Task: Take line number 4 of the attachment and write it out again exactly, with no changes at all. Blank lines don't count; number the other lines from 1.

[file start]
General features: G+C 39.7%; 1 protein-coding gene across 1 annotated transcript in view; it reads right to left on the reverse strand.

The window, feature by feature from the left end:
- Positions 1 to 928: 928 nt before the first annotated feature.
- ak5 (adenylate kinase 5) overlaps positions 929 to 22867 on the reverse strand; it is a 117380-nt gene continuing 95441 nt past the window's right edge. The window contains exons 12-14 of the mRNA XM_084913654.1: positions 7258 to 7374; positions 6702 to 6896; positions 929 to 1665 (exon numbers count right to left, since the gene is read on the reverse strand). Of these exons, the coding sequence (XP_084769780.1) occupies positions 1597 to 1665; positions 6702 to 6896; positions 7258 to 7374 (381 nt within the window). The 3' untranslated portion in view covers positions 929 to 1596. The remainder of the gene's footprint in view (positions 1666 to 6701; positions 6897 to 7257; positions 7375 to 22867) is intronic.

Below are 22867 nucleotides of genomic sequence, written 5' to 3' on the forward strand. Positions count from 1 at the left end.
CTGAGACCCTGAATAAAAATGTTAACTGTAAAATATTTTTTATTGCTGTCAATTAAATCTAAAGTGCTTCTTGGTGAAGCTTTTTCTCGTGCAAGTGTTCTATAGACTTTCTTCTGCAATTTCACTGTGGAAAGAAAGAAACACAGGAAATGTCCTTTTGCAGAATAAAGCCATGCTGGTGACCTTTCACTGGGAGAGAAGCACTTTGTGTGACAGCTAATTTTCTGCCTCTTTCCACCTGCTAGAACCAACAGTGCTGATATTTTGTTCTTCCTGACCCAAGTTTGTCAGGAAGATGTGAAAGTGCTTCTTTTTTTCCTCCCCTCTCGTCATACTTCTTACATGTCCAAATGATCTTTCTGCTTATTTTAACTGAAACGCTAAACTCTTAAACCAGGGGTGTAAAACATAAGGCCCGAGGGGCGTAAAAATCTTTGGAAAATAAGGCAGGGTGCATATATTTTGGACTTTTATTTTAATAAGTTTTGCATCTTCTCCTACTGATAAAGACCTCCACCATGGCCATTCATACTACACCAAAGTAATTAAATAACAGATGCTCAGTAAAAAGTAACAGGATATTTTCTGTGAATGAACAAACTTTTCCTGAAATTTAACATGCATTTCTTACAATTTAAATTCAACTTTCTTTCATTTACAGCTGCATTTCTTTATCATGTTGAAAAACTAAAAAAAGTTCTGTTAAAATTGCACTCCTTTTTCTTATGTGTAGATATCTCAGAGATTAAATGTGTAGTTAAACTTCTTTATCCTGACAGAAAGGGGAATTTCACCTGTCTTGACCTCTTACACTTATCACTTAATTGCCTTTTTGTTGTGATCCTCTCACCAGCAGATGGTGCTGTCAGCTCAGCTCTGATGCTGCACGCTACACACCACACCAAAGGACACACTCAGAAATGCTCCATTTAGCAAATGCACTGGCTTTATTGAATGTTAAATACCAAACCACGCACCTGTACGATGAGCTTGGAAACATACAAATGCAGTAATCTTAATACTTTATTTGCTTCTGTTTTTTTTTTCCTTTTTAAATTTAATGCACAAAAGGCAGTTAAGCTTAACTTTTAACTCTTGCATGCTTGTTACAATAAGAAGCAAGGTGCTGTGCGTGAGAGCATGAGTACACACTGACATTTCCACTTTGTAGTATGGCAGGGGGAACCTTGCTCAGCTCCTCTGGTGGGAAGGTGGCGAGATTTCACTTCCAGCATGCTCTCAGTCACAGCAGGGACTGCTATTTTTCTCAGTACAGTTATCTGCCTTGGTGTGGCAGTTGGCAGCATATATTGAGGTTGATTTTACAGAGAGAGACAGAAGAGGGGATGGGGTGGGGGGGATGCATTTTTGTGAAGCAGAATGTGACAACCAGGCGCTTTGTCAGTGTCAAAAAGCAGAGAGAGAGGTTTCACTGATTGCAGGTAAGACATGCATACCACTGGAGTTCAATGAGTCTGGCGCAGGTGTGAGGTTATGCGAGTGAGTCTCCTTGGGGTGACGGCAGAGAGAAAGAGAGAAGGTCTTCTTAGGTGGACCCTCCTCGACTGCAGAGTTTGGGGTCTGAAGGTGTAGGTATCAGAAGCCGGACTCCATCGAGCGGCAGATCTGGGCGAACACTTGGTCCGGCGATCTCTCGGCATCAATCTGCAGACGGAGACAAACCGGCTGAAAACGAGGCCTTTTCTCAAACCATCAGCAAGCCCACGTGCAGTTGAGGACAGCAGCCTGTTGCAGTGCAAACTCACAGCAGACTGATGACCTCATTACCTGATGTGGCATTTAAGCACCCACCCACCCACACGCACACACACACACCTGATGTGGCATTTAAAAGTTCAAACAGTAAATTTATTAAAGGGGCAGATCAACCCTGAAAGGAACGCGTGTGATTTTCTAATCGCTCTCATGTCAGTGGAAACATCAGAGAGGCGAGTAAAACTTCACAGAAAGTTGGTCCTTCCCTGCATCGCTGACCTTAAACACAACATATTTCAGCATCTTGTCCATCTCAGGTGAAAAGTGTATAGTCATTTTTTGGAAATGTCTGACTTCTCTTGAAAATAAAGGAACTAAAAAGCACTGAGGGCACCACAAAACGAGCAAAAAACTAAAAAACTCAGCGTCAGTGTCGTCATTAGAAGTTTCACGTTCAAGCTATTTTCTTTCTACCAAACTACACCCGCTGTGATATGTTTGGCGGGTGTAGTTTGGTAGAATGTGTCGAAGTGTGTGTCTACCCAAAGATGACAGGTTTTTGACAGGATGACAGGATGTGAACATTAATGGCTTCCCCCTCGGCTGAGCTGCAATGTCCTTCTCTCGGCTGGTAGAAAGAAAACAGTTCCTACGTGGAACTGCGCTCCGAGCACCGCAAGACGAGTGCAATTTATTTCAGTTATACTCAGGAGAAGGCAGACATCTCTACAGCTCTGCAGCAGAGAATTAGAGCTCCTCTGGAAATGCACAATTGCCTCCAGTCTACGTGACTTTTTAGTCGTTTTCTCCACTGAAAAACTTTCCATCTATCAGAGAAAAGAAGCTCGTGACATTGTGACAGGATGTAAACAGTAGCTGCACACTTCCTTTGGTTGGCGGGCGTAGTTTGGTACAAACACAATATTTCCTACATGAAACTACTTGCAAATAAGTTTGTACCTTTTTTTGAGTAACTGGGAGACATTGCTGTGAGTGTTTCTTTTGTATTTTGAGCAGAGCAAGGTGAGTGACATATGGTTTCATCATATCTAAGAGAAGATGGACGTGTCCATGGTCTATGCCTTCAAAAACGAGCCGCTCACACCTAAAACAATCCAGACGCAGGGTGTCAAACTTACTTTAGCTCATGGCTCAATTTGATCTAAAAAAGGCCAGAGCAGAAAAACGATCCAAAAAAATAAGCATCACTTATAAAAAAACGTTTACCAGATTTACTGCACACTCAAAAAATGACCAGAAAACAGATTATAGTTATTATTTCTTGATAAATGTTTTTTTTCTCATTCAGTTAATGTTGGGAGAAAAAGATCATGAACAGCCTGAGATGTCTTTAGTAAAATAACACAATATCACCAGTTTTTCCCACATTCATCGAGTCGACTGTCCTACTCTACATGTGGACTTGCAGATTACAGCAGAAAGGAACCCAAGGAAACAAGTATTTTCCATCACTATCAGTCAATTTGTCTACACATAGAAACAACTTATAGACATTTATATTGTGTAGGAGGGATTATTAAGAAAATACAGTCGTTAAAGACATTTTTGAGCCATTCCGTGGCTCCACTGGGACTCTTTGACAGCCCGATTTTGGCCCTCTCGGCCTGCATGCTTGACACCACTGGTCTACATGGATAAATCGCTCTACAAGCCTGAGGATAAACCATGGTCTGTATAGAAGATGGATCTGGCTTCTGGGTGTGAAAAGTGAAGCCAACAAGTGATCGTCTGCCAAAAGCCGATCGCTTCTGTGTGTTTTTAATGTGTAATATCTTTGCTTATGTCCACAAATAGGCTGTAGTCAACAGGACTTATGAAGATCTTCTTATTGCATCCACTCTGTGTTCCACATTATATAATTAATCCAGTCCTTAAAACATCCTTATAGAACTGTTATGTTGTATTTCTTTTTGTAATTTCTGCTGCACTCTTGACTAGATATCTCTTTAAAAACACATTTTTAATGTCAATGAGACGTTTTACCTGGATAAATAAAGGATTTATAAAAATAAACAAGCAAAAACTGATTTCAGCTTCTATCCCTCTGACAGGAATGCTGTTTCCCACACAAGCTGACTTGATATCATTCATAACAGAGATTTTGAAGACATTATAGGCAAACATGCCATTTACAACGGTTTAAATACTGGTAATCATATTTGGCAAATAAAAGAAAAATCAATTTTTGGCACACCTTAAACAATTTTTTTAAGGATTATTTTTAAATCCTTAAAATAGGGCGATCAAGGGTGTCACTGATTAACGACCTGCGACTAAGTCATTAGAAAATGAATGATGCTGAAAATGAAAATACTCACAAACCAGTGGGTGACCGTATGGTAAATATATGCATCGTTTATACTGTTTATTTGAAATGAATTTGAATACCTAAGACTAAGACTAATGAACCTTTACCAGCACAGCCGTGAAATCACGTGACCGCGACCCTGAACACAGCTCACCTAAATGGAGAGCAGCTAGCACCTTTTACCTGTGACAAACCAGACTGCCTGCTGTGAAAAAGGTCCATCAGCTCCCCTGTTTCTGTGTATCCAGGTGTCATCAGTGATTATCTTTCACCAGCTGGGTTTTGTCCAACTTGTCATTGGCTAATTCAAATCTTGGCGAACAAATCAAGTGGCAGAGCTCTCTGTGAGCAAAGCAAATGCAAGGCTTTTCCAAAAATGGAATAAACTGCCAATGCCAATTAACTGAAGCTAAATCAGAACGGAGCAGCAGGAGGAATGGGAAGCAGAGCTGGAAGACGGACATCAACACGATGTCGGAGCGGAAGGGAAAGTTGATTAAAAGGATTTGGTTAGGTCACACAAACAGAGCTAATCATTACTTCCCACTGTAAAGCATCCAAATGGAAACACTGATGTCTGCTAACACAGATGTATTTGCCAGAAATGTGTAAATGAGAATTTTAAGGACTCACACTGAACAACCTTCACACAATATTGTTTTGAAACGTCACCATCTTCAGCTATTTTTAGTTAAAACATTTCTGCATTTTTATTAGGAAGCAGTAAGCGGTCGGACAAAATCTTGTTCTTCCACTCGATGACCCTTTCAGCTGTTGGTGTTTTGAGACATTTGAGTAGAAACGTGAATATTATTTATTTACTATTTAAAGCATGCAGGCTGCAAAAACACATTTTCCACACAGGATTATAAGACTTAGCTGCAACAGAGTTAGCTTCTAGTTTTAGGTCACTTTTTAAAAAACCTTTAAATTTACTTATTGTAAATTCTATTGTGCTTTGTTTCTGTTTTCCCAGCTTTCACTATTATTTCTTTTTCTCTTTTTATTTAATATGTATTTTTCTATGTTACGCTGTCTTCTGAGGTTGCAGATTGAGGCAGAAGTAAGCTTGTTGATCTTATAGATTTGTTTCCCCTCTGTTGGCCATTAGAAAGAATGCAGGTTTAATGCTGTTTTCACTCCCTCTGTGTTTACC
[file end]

- ak5 (adenylate kinase 5) overlaps positions 929 to 22867 on the reverse strand; it is a 117380-nt gene continuing 95441 nt past the window's right edge. The window contains exons 12-14 of the mRNA XM_084913654.1: positions 7258 to 7374; positions 6702 to 6896; positions 929 to 1665 (exon numbers count right to left, since the gene is read on the reverse strand). Of these exons, the coding sequence (XP_084769780.1) occupies positions 1597 to 1665; positions 6702 to 6896; positions 7258 to 7374 (381 nt within the window). The 3' untranslated portion in view covers positions 929 to 1596. The remainder of the gene's footprint in view (positions 1666 to 6701; positions 6897 to 7257; positions 7375 to 22867) is intronic.